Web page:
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Sounds a bit like those tests that are supposed to tell you where your from, send in the same sample twice and see the results differ!!

All the average user really needs to examine oil is the naked eye and a functioning nostril.

If we are talking about multimillion pounds worth of ship engine oil testing might have its uses, just my opinion.  

I am very sceptical of marine surveyors to be honest but I suppose if you know nowt their services might be useful.  My experience is a lot of these reports produced by proffessional assessors in many industries are just cut and paste excercises. 


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Since when did the outside appearance of an engine make it knackered?? Peering down the filler and a good look at the oil can give you a clue, corrosion is usually just the sign of not having an oil leak which I seem to recall being good thing (and rare for a bmc), the man sounds like an idiot.(or had an engine for sale)

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When we had 'B.A' surveyed whilst still in the water (The surveyor could get to most of the hull from inside as one usually can with woodies)  He informed us that as a project she was a viable proposition and that the asking price was pie in the sky

He then proceeded to try and talk us out of taking her on as a project.

He explained that the time / money would run away with us, the friendship between us mates could suffer, we would more than likely run out of enthusiasm, patience and knowledge.  Our  wives / family would get mightily peed of.  Our homes and other interests would suffer too.

He was correct on the time / money / wives / family / homes / and other interests.   Other than that it went very well, I mean, just what possibly could have gone wrong? 

We are all so chuffed we took her on, including the wives / family.  However would I do it again? - Not a chance. Well, not unless I ever retire to somewhere with a large shed and endless amounts of beer chits at my disposal.


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I've not had a boat surveyed myself, because I have read many from other boats and indeed previous ones from the boats I have bought. They run to several pages but end up with one important page - the one where they evaluate what is wrong on a scale of it needing to be put right as soon as possible to it can be done at the next opportunity the boat is out and being looked at.

In my opinion you are more likely to run into issue with a river boat that has been through several owners because there is more chance they will have been tinkerers. There are some very knowledgable boat owners out there but equally there are some who are not and so while it might not seem obvious to you, to a trained eye obvious issues with electrics for example or plumbing will come to light and from past experiences with Survey's and reading Blogs on the subject it is these type of things that crop up more often than not. Gas bottles, lines and valves, or battery connections, security and wiring.  Of course the main reason of having a Survey on a boat is structural, and that is why the boat needs coming out the water - has it got Osmosis and if so how bad? What are the moisture readings in the GRP lay up? Are there any obvious issues with the rudder, prop and shaft - play in cutlass bearings, rudder bearings and the like and from there inside to sea cocks, hoses and so on.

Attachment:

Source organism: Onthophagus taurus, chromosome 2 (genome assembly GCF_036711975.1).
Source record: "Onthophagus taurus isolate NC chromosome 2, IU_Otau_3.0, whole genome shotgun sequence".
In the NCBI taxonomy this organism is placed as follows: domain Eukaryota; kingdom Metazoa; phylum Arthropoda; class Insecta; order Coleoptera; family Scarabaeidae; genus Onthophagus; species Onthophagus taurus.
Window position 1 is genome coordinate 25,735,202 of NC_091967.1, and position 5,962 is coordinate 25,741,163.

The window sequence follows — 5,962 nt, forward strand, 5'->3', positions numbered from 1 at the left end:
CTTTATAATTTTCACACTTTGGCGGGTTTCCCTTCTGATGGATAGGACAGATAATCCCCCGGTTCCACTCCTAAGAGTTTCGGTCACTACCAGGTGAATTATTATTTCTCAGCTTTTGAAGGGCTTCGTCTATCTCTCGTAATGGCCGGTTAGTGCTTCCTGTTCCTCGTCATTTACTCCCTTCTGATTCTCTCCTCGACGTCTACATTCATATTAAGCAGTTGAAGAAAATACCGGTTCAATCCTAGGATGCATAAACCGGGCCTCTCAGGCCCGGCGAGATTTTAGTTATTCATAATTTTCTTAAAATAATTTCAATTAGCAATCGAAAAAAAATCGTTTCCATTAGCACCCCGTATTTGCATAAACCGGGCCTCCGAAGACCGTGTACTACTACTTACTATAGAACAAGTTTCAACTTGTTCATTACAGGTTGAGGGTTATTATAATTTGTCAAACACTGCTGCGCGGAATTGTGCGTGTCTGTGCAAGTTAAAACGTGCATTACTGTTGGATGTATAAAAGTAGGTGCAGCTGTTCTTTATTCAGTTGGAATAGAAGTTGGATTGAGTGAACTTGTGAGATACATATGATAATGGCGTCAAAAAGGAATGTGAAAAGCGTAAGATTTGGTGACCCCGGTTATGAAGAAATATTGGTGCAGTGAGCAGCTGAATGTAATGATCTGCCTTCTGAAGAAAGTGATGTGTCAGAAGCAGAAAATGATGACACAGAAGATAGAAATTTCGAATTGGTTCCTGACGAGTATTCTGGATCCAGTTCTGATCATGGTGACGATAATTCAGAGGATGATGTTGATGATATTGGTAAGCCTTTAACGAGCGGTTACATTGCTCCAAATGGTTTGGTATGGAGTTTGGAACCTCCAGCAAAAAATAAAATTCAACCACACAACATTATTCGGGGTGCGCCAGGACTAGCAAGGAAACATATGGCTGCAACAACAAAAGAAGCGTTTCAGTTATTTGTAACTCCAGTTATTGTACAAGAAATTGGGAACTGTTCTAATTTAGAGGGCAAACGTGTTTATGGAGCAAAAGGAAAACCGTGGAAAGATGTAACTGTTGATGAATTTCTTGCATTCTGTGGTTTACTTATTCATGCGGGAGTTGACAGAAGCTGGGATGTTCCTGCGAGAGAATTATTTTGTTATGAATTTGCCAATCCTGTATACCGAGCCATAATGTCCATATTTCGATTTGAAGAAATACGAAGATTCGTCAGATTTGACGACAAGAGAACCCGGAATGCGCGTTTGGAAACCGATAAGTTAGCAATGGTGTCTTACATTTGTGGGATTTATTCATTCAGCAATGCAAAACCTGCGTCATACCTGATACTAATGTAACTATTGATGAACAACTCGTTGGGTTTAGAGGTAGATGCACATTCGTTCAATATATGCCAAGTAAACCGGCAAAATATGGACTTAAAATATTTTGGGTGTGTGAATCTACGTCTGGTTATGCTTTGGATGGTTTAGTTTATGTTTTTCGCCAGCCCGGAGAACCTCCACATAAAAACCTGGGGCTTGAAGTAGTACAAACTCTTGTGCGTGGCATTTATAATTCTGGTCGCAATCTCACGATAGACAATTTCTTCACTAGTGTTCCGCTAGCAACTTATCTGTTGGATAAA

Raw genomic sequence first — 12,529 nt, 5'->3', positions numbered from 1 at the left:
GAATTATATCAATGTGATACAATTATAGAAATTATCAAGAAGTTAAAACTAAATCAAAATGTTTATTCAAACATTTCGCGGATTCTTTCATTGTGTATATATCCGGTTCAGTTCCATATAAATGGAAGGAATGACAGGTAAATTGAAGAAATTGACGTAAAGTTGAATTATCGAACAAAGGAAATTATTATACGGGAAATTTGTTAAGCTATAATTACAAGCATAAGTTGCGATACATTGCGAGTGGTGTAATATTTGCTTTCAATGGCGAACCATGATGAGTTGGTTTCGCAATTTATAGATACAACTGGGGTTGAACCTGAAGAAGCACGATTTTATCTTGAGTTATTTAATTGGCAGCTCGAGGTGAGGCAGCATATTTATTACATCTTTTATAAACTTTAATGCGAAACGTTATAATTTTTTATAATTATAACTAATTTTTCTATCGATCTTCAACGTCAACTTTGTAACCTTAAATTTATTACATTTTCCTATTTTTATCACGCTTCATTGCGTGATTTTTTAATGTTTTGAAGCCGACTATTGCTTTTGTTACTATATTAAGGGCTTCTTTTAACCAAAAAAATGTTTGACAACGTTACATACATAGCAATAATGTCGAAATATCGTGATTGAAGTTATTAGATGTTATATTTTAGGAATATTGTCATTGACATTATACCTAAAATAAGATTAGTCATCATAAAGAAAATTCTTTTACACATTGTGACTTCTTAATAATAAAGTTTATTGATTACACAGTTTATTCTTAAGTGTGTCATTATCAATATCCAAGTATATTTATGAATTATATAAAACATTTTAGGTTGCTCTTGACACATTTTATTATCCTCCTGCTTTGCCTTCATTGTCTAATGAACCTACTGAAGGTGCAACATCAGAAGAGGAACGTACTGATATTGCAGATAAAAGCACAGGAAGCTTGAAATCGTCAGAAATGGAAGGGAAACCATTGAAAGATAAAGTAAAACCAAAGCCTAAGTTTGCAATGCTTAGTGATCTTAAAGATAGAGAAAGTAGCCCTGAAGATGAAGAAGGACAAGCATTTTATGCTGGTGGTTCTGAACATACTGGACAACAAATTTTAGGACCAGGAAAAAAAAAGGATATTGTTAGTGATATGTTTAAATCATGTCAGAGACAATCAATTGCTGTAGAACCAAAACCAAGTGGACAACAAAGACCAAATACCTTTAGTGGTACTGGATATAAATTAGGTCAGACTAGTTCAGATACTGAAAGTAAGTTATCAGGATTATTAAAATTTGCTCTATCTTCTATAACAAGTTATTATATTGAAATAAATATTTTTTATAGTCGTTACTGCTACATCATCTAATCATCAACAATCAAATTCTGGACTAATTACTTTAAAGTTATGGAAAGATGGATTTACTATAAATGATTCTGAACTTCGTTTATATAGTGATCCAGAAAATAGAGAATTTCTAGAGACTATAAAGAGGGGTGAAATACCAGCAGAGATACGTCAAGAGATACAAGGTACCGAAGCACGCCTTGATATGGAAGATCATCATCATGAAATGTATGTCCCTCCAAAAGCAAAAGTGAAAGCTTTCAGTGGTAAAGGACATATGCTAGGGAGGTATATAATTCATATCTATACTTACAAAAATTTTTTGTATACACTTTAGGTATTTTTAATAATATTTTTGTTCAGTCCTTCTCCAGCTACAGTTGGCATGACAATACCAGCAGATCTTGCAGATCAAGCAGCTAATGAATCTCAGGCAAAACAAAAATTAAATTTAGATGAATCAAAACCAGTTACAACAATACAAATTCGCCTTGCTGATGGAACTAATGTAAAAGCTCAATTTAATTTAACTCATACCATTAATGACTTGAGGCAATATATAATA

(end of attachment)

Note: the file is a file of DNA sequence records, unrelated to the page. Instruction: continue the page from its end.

I doubt any boat will have a 'clean survey' there is always going to be some issues raised, it is up the person buying if these are too costly to put right or if the seller won't lower the price because of them and then there is the value of the boat. Spending £5k on a £15,000 boat is a lot but spend the same of a £250,000 boat and it is seem as small fry.  Much of it comes down to personal opinion on what is or is not worth putting right or spending out on only the essential items.

It is why I am wary when I see terms like 'maintained to a high standard regardless of cost' and then see things like the engine fuel and oil filters are after market parts and not genuine manufacture parts.

Sea Trials are not often included in a survey - and it is no good going along a river at 1,200RPM because if a diesel engine is going to work it will and if it has a big problem it won't. But how does the gear box sound? Does it slip between forward and astern, is there any oil in the engine tray, or around gear box - if so where has it come from? Does the engine maintain normal operating temperature under load and high RPM's? There are guys who will do a full river trial and have a multi-point check list to work through and can then issue you with a full report and part of this will include compression testing.

Since you said "if I have my boat surveyed" I presume you are talking of one you own and not are interested in buying, so I wonder what a help a Survey would bring now other than if your Insurer has asked for one to be carried out.


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